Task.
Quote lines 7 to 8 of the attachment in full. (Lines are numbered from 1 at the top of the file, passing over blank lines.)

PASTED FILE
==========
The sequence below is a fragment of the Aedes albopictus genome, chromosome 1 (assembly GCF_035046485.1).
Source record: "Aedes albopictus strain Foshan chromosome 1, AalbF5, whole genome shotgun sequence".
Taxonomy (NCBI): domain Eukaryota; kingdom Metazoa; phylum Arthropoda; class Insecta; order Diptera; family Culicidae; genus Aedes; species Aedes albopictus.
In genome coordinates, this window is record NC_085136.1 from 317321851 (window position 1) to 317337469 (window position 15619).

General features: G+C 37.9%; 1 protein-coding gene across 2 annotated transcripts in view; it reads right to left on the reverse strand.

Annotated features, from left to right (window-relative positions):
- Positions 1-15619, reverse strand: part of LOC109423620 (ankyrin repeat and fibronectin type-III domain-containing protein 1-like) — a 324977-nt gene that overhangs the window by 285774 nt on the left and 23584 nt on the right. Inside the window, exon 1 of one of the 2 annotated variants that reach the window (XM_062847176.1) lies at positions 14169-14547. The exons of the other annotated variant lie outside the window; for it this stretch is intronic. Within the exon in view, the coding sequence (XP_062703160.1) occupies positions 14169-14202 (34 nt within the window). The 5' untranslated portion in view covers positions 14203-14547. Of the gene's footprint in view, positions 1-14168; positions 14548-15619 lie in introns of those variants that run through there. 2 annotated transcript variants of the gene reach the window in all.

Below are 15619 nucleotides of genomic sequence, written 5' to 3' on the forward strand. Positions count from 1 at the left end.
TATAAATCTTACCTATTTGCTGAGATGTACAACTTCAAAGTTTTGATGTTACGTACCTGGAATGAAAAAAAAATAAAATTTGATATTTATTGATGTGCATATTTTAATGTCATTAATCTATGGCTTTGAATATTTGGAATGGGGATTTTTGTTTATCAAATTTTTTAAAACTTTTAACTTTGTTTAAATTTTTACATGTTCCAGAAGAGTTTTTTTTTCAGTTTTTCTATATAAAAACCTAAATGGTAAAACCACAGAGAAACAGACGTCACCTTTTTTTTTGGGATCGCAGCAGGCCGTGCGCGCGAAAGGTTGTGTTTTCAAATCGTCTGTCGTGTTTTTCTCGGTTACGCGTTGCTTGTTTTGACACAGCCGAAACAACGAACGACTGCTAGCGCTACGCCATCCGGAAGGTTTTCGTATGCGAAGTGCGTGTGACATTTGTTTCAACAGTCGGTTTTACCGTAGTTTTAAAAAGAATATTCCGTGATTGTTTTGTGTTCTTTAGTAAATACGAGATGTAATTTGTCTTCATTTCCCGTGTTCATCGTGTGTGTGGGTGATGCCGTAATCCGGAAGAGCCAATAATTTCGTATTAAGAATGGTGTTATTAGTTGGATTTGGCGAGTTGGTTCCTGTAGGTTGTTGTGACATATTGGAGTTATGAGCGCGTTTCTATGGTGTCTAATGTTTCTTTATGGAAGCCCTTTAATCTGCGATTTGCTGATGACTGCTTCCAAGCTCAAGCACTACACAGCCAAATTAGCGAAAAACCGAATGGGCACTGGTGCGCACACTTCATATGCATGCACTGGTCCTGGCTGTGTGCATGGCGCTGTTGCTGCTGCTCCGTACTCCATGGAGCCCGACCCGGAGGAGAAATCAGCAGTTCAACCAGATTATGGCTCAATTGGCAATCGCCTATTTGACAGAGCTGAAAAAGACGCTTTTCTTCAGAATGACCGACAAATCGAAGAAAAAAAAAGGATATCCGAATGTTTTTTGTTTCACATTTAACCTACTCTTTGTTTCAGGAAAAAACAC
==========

- Positions 1-15619, reverse strand: part of LOC109423620 (ankyrin repeat and fibronectin type-III domain-containing protein 1-like) — a 324977-nt gene that overhangs the window by 285774 nt on the left and 23584 nt on the right. Inside the window, exon 1 of one of the 2 annotated variants that reach the window (XM_062847176.1) lies at positions 14169-14547. The exons of the other annotated variant lie outside the window; for it this stretch is intronic. Within the exon in view, the coding sequence (XP_062703160.1) occupies positions 14169-14202 (34 nt within the window). The 5' untranslated portion in view covers positions 14203-14547. Of the gene's footprint in view, positions 1-14168; positions 14548-15619 lie in introns of those variants that run through there. 2 annotated transcript variants of the gene reach the window in all.

Below are 15619 nucleotides of genomic sequence, written 5' to 3' on the forward strand. Positions count from 1 at the left end.